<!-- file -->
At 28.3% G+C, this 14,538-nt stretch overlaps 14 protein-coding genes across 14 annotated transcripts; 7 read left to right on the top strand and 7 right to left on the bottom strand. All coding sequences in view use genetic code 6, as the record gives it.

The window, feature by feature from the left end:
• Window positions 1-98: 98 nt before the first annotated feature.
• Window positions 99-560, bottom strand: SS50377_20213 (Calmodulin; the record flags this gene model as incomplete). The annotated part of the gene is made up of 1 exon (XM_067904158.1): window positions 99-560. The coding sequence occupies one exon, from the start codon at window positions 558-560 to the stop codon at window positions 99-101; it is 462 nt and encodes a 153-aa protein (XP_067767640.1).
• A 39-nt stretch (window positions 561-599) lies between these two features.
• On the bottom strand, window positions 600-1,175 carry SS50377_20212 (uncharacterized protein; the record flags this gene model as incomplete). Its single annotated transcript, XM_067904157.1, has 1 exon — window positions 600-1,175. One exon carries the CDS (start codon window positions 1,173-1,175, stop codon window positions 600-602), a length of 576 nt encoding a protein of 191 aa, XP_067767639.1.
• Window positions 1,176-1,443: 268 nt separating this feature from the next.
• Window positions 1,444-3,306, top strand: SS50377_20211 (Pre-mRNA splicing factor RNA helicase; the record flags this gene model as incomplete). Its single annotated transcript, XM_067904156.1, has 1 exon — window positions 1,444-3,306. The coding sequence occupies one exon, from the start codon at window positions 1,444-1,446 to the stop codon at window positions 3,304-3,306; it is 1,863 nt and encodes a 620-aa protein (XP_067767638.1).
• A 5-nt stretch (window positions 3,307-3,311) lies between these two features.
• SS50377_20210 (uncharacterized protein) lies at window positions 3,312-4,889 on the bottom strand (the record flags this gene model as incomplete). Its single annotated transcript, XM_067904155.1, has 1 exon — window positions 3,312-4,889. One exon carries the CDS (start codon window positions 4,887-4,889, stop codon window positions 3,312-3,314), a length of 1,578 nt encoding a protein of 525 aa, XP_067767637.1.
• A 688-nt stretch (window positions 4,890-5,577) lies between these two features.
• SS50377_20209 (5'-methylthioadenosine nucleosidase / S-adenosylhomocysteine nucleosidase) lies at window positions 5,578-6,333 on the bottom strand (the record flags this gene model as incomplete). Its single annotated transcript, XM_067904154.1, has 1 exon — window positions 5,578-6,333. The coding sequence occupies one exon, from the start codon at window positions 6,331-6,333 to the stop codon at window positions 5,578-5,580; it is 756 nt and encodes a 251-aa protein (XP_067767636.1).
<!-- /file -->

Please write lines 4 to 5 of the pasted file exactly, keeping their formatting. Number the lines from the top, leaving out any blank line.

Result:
• Window positions 99-560, bottom strand: SS50377_20213 (Calmodulin; the record flags this gene model as incomplete). The annotated part of the gene is made up of 1 exon (XM_067904158.1): window positions 99-560. The coding sequence occupies one exon, from the start codon at window positions 558-560 to the stop codon at window positions 99-101; it is 462 nt and encodes a 153-aa protein (XP_067767640.1).
• A 39-nt stretch (window positions 561-599) lies between these two features.